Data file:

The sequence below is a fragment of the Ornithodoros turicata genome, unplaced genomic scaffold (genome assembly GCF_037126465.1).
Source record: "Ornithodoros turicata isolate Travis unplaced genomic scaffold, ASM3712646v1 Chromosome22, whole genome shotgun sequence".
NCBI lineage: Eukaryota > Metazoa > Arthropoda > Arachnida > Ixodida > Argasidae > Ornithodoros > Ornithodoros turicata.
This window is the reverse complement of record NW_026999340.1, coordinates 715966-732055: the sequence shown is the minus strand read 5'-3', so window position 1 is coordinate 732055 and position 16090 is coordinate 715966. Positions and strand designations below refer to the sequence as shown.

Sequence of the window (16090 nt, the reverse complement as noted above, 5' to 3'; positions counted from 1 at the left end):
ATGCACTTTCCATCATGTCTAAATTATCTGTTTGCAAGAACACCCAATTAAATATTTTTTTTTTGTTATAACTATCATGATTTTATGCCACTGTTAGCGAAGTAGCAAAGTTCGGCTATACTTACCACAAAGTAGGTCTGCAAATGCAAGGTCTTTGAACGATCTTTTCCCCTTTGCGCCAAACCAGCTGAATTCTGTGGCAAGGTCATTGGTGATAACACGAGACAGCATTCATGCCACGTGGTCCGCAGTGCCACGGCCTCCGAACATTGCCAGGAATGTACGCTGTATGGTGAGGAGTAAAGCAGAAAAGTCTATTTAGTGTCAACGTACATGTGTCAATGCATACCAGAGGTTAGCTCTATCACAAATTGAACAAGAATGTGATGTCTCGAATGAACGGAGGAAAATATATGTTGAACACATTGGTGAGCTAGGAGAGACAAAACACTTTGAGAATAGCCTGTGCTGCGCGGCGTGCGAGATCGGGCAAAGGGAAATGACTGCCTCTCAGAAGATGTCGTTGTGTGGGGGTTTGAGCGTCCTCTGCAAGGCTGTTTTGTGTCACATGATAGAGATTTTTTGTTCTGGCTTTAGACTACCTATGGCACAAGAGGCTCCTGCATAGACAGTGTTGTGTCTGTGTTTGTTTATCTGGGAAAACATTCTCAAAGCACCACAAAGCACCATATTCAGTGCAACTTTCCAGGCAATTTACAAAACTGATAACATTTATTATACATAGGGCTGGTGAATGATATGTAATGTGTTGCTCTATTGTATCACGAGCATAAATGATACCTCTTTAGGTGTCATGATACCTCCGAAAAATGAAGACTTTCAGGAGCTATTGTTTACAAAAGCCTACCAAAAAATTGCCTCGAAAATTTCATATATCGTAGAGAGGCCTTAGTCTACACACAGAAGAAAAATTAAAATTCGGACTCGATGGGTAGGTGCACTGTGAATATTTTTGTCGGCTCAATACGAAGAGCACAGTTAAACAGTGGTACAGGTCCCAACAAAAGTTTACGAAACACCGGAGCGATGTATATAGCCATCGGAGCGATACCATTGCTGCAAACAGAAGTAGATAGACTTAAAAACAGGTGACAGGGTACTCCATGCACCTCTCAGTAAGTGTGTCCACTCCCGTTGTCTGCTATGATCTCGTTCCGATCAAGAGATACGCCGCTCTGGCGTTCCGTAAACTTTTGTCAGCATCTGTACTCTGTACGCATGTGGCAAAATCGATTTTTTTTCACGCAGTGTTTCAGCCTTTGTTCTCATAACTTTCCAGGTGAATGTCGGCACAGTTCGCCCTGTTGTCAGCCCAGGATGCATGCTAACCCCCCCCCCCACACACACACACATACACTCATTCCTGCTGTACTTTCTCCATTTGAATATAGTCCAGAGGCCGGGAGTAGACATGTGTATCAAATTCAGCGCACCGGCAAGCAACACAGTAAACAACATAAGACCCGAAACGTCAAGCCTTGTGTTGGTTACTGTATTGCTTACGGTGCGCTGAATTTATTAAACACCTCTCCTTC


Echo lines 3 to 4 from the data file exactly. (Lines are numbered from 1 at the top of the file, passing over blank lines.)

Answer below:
NCBI lineage: Eukaryota > Metazoa > Arthropoda > Arachnida > Ixodida > Argasidae > Ornithodoros > Ornithodoros turicata.
This window is the reverse complement of record NW_026999340.1, coordinates 715966-732055: the sequence shown is the minus strand read 5'-3', so window position 1 is coordinate 732055 and position 16090 is coordinate 715966. Positions and strand designations below refer to the sequence as shown.